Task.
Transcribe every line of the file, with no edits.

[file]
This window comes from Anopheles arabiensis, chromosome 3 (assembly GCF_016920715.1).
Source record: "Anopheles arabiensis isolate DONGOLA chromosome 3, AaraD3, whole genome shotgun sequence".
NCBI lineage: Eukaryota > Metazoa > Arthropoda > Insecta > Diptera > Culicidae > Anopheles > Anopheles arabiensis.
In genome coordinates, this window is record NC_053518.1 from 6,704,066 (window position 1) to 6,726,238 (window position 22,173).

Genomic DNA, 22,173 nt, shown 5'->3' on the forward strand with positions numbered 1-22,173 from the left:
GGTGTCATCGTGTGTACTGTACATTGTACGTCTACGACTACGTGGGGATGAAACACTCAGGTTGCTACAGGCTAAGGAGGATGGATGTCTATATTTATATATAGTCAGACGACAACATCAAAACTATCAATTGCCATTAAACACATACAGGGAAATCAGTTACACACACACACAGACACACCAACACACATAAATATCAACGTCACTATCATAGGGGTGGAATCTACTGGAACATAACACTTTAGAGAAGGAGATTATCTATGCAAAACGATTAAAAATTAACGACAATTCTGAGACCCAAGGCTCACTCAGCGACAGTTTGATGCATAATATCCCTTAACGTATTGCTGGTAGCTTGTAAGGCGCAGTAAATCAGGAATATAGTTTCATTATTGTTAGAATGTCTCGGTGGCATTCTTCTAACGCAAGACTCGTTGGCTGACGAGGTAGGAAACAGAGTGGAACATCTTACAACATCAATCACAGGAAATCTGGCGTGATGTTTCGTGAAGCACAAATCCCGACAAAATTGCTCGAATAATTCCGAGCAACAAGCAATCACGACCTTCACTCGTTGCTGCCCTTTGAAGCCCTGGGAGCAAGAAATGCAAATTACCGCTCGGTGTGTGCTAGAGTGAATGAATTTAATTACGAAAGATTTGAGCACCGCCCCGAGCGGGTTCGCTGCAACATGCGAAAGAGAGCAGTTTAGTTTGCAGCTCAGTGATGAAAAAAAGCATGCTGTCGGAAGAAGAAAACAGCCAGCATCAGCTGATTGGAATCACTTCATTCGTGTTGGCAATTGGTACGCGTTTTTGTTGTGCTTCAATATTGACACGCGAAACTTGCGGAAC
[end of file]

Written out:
This window comes from Anopheles arabiensis, chromosome 3 (assembly GCF_016920715.1).
Source record: "Anopheles arabiensis isolate DONGOLA chromosome 3, AaraD3, whole genome shotgun sequence".
NCBI lineage: Eukaryota > Metazoa > Arthropoda > Insecta > Diptera > Culicidae > Anopheles > Anopheles arabiensis.
In genome coordinates, this window is record NC_053518.1 from 6,704,066 (window position 1) to 6,726,238 (window position 22,173).

Genomic DNA, 22,173 nt, shown 5'->3' on the forward strand with positions numbered 1-22,173 from the left:
GGTGTCATCGTGTGTACTGTACATTGTACGTCTACGACTACGTGGGGATGAAACACTCAGGTTGCTACAGGCTAAGGAGGATGGATGTCTATATTTATATATAGTCAGACGACAACATCAAAACTATCAATTGCCATTAAACACATACAGGGAAATCAGTTACACACACACACAGACACACCAACACACATAAATATCAACGTCACTATCATAGGGGTGGAATCTACTGGAACATAACACTTTAGAGAAGGAGATTATCTATGCAAAACGATTAAAAATTAACGACAATTCTGAGACCCAAGGCTCACTCAGCGACAGTTTGATGCATAATATCCCTTAACGTATTGCTGGTAGCTTGTAAGGCGCAGTAAATCAGGAATATAGTTTCATTATTGTTAGAATGTCTCGGTGGCATTCTTCTAACGCAAGACTCGTTGGCTGACGAGGTAGGAAACAGAGTGGAACATCTTACAACATCAATCACAGGAAATCTGGCGTGATGTTTCGTGAAGCACAAATCCCGACAAAATTGCTCGAATAATTCCGAGCAACAAGCAATCACGACCTTCACTCGTTGCTGCCCTTTGAAGCCCTGGGAGCAAGAAATGCAAATTACCGCTCGGTGTGTGCTAGAGTGAATGAATTTAATTACGAAAGATTTGAGCACCGCCCCGAGCGGGTTCGCTGCAACATGCGAAAGAGAGCAGTTTAGTTTGCAGCTCAGTGATGAAAAAAAGCATGCTGTCGGAAGAAGAAAACAGCCAGCATCAGCTGATTGGAATCACTTCATTCGTGTTGGCAATTGGTACGCGTTTTTGTTGTGCTTCAATATTGACACGCGAAACTTGCGGAAC